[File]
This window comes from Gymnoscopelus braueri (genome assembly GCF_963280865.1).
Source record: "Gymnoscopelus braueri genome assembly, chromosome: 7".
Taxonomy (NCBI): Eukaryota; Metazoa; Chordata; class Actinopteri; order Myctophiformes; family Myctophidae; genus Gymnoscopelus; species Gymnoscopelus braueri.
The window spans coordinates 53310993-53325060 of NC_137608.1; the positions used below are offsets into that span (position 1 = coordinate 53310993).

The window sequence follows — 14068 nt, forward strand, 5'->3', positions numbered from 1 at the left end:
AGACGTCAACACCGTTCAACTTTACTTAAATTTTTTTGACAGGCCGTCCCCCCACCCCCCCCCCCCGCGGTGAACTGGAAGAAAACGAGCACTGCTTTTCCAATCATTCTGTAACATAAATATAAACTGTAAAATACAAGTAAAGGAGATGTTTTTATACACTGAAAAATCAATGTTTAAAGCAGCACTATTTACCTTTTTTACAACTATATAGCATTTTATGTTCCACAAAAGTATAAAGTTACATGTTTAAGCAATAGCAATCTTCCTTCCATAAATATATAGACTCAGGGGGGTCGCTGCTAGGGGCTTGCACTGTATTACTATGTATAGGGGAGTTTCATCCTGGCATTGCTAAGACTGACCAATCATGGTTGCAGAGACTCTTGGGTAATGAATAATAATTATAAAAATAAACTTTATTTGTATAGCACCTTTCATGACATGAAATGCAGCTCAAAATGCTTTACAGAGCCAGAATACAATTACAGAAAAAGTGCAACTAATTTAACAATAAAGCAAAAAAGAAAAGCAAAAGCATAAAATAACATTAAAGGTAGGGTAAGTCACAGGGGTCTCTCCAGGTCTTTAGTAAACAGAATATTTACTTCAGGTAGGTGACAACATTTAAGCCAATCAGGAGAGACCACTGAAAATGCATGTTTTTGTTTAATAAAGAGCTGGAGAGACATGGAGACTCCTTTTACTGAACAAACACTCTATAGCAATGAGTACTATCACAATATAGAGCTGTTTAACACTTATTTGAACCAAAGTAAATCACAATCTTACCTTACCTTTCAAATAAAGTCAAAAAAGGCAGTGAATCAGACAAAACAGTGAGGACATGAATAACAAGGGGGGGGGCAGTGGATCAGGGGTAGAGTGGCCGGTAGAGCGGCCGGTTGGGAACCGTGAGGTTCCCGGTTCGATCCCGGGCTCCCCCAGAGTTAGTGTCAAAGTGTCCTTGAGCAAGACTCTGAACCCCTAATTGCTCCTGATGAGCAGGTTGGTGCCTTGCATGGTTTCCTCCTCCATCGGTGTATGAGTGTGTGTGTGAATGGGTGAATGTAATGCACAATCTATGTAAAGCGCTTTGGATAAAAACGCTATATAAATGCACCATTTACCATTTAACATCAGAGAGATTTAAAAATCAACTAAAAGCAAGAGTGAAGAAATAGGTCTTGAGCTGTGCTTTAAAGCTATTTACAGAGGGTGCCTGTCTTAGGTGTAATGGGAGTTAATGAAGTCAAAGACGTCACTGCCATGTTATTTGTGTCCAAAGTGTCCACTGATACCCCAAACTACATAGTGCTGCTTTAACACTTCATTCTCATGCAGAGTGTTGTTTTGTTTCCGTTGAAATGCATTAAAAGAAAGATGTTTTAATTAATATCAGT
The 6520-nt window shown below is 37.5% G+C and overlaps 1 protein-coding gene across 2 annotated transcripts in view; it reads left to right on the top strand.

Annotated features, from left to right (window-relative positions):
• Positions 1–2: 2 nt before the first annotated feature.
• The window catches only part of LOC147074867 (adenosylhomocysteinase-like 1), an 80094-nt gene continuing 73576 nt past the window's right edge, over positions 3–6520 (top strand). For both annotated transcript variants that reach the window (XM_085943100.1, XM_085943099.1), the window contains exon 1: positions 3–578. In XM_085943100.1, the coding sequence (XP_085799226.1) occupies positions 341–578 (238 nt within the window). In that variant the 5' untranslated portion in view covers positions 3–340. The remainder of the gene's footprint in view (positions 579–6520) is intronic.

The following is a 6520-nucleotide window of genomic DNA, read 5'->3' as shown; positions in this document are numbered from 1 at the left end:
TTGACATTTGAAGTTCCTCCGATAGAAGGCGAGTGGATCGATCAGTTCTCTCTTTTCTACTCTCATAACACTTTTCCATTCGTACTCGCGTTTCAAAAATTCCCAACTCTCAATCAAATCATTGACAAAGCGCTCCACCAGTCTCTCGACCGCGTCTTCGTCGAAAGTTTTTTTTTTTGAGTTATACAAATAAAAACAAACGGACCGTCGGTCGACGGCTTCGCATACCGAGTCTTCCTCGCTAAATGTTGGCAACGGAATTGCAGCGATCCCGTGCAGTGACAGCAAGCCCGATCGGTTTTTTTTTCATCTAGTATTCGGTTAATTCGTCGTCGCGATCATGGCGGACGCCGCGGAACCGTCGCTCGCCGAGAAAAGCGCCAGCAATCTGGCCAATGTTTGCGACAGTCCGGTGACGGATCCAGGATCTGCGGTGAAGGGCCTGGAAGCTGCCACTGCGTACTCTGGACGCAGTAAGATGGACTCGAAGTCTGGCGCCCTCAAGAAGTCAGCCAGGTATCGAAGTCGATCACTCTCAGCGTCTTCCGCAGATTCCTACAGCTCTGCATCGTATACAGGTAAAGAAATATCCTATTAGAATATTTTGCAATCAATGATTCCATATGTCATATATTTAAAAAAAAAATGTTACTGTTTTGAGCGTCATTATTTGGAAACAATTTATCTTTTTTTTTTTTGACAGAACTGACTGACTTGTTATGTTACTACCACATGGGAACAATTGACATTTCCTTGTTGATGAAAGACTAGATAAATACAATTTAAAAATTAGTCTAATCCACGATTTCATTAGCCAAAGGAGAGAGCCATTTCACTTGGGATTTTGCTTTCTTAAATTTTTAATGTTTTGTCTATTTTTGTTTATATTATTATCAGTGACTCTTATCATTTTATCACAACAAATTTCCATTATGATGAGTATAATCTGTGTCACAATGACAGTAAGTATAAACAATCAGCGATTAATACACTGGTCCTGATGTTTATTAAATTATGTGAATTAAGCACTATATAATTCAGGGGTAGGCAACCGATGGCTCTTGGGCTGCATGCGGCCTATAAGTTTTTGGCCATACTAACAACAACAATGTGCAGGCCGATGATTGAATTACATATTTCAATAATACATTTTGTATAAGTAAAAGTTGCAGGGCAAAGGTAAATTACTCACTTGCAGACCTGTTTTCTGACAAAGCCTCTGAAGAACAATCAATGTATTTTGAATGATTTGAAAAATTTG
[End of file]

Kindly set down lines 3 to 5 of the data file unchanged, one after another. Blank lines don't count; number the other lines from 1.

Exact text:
Taxonomy (NCBI): Eukaryota; Metazoa; Chordata; class Actinopteri; order Myctophiformes; family Myctophidae; genus Gymnoscopelus; species Gymnoscopelus braueri.
The window spans coordinates 53310993-53325060 of NC_137608.1; the positions used below are offsets into that span (position 1 = coordinate 53310993).

The window sequence follows — 14068 nt, forward strand, 5'->3', positions numbered from 1 at the left end: